Thursday, March 1, 2012

Liz Moore

Jessica Soffer interviewed Liz Moore for Tottenville Review about Moore's new novel, Heft. The start of the Q & A:


You’re a musician, as well as a writer. In your first book, The Words of Every Song, music was at the forefront. But there are more subtle ways, of course, for music to feature into a text. What role does music play in your writing, in Heft?


You’re a gentleman, as well as a scholar. I miss music. My guitar is sitting in my basement. I have nightmares sometimes that it has cracked in five places because it’s dry down there due to the furnace, but I’m too scared to check on it.

Maybe one day I’ll go back to music and get up a lot of courage and energy and play shows again. For the time being, I am content to be a writer and teacher—but yes, my history of playing music has infected my approach to both.

Writing-wise: I suppose every writer does this to a certain extent, but I am obsessed with the rhythm of my sentences—especially the rhythm of their endings. Sometimes I’ll get the cadence of a sentence in my ear before the words have come; when this happens, I find myself actively searching for words with the required number of syllables and the required stress pattern. For example, the opening sentence of Heft is “The first thing you must know about me is that I am colossally fat.” I like this sentence because of the number of short dull monotonous words at its start, none of which is stressed, followed by the long word “colossally,” followed by the thud of “FAT.” It could not be “The first thing you must know about me is that I am very fat,” nor could it be “The first thing you must know about me is that I am colossally obese.”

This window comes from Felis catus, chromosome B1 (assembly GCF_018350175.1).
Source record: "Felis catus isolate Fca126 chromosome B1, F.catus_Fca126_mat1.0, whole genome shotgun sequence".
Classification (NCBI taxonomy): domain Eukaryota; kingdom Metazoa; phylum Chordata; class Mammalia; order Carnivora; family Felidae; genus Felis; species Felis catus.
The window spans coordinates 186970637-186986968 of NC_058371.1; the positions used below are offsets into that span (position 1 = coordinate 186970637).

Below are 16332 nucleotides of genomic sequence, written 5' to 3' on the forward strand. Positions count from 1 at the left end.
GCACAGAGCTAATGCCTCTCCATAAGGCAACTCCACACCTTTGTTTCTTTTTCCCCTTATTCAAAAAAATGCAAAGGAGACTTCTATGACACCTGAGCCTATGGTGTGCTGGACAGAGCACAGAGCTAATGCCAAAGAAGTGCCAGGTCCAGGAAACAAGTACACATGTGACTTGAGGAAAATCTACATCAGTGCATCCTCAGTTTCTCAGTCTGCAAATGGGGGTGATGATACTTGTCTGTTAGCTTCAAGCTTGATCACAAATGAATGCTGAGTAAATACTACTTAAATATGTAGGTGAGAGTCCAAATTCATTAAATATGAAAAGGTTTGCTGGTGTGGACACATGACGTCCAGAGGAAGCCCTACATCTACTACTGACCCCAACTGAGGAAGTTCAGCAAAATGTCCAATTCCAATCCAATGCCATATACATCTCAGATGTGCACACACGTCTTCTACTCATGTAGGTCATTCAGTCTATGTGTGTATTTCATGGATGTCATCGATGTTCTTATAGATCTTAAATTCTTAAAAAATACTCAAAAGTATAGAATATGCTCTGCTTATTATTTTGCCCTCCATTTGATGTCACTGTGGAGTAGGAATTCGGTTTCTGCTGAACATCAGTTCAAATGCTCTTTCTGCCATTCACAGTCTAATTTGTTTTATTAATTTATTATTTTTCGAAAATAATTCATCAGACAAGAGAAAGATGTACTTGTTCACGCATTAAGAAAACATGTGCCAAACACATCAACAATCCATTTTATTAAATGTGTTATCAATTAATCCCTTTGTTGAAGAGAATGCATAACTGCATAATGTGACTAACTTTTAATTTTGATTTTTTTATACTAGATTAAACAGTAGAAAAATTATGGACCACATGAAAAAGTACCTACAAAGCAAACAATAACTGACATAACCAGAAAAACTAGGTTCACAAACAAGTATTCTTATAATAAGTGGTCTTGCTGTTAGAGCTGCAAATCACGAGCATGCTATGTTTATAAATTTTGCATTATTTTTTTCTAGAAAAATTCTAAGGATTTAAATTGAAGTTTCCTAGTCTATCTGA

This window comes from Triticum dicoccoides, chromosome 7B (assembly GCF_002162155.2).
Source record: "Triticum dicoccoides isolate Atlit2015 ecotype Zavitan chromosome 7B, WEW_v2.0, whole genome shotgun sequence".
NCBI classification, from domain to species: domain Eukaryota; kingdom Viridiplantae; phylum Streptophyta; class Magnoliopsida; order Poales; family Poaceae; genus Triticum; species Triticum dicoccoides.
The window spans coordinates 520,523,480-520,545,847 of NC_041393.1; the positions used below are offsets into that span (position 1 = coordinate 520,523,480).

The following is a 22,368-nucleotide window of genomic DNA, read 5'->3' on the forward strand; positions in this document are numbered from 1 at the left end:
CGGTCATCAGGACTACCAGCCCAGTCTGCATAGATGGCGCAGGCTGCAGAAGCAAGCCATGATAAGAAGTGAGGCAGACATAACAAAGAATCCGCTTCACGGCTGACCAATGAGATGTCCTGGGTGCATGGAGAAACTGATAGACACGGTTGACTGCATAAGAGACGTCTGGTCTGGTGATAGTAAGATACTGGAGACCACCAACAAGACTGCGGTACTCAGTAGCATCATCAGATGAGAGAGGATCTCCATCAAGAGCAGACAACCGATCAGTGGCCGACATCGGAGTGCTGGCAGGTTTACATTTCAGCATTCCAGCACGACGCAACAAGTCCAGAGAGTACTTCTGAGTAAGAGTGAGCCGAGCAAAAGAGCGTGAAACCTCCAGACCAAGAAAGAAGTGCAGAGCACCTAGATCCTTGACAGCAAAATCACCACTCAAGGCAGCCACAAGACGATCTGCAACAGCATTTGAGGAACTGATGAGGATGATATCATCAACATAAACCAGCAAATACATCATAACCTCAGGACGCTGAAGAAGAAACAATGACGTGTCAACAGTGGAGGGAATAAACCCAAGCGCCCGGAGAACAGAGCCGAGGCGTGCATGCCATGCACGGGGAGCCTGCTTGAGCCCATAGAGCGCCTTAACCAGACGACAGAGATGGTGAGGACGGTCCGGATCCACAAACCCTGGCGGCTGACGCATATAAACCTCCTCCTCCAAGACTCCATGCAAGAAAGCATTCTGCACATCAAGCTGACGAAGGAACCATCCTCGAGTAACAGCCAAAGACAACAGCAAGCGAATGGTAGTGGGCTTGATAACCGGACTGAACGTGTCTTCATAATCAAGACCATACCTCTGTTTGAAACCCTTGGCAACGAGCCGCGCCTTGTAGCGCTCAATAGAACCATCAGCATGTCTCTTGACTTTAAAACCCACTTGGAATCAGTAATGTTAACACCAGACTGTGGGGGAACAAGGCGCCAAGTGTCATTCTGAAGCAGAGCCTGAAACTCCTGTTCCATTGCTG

Teaching-wise: at times I feel like I’m performing, as I did when I played music. Standing in front of a group of people and trying to get them to pay attention and trying to convey something that’s important to you…there’s a similarity, there. Maybe my years of honing my stage banter have helped me in some way. Maybe not.


Is that how your characters evolve from you, take on a life of their own—through the music of their voices?


I suppose...[read on]
--Marshal Zeringue